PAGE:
The teacher's mindset
Is instilling a growth mindset in students enough to allow them to experience the benefits of growth mindsets? Or is the mindset of the teacher also important? A new study sheds light on this issue.
Growth mindset is related to grades
A fixed mindset encourages students to focus primarily on appearing smart, avoid challenges and give up quickly when faced with adversity. A growth mindset encourages students to focus primarily on learning, seeking challenges and persevering in the face of adversity.
Many studies have previously shown that a growth mindset correlates with academic achievement.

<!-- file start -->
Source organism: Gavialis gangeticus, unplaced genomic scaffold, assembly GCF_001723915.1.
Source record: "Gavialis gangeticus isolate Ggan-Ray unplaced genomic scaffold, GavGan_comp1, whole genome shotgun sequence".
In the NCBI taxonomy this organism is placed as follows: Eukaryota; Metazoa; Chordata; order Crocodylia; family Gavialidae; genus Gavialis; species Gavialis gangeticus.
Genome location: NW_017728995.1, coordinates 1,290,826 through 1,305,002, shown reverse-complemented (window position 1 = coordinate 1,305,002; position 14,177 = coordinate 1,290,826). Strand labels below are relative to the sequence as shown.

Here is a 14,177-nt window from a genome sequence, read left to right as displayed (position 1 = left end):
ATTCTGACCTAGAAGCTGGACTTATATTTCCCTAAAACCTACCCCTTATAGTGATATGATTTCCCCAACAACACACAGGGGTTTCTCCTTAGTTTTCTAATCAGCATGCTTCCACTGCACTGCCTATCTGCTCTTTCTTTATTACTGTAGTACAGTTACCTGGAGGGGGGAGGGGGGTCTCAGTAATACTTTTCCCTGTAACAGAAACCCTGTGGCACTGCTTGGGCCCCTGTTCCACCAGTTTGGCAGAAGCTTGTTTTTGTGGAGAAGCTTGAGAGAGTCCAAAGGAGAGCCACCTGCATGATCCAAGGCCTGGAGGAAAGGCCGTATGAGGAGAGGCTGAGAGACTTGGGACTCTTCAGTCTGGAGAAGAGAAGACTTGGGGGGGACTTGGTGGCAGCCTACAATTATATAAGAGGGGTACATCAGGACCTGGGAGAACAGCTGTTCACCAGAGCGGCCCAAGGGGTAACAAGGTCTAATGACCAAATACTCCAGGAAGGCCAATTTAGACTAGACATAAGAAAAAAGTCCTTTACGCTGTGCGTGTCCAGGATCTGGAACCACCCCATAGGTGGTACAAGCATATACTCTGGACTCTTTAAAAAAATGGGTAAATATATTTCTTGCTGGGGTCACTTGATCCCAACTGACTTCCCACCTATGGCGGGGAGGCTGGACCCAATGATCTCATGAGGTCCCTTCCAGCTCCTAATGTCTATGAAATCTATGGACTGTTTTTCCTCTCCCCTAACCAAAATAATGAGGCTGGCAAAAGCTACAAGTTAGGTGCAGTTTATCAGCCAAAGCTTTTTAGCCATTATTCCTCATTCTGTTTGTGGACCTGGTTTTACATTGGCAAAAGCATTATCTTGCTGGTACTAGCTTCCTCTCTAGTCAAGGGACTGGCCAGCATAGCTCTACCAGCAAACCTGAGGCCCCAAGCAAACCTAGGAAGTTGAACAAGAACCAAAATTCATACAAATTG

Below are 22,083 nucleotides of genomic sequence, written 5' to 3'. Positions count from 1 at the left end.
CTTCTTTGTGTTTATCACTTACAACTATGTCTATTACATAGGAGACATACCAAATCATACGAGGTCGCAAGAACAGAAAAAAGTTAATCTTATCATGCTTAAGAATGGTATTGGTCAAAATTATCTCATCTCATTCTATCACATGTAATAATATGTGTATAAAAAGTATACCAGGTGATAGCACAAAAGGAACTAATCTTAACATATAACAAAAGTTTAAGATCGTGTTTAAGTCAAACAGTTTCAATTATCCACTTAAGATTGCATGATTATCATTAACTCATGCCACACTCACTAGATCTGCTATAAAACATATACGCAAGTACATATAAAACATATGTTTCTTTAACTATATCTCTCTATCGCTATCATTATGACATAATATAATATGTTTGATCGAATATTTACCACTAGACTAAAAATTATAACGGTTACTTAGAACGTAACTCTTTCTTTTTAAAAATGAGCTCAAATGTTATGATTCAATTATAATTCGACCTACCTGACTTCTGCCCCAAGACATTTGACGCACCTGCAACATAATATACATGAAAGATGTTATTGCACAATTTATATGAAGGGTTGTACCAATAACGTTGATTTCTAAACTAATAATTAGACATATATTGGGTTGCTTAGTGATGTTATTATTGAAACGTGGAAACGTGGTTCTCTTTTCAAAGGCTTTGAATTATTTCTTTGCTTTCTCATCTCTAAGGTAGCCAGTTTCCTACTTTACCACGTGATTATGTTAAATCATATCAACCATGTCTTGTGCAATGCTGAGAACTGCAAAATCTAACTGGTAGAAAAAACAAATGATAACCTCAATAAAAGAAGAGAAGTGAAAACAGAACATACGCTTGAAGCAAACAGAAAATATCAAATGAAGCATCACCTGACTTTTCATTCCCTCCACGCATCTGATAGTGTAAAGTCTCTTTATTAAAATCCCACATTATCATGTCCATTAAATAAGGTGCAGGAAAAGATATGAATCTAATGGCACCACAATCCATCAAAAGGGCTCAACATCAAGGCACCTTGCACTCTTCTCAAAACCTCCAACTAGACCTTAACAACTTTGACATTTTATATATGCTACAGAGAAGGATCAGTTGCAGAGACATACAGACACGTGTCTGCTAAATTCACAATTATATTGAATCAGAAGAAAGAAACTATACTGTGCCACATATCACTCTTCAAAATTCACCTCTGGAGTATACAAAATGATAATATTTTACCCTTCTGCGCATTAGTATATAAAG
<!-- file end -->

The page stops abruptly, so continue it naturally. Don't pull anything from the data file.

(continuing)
When growth mindset interventions work
Growth mindset interventions work when applied effectively, targeting learners who are vulnerable, and in a context that is supportive (read more). These findings include the large-scale National Study of Learning Mindsets (NSLM), which examined a short-term growth mindset intervention during the first year of high school.
How important is the teacher's mindset?
A new paper by Yeager et al. (2021) explored the extent to which students implement their growth mindset independently in virtually every classroom culture, or the need for students' growth mindsets to be supported by their teacher's own growth mindset.
Their current analysis (N = 9,167) pointed to the latter. The teacher's growth mindset is necessary to maintain the effects of a growth mindset in students. It is only when teachers themselves have a growth mindset that student growth mindsets can take root and blossom.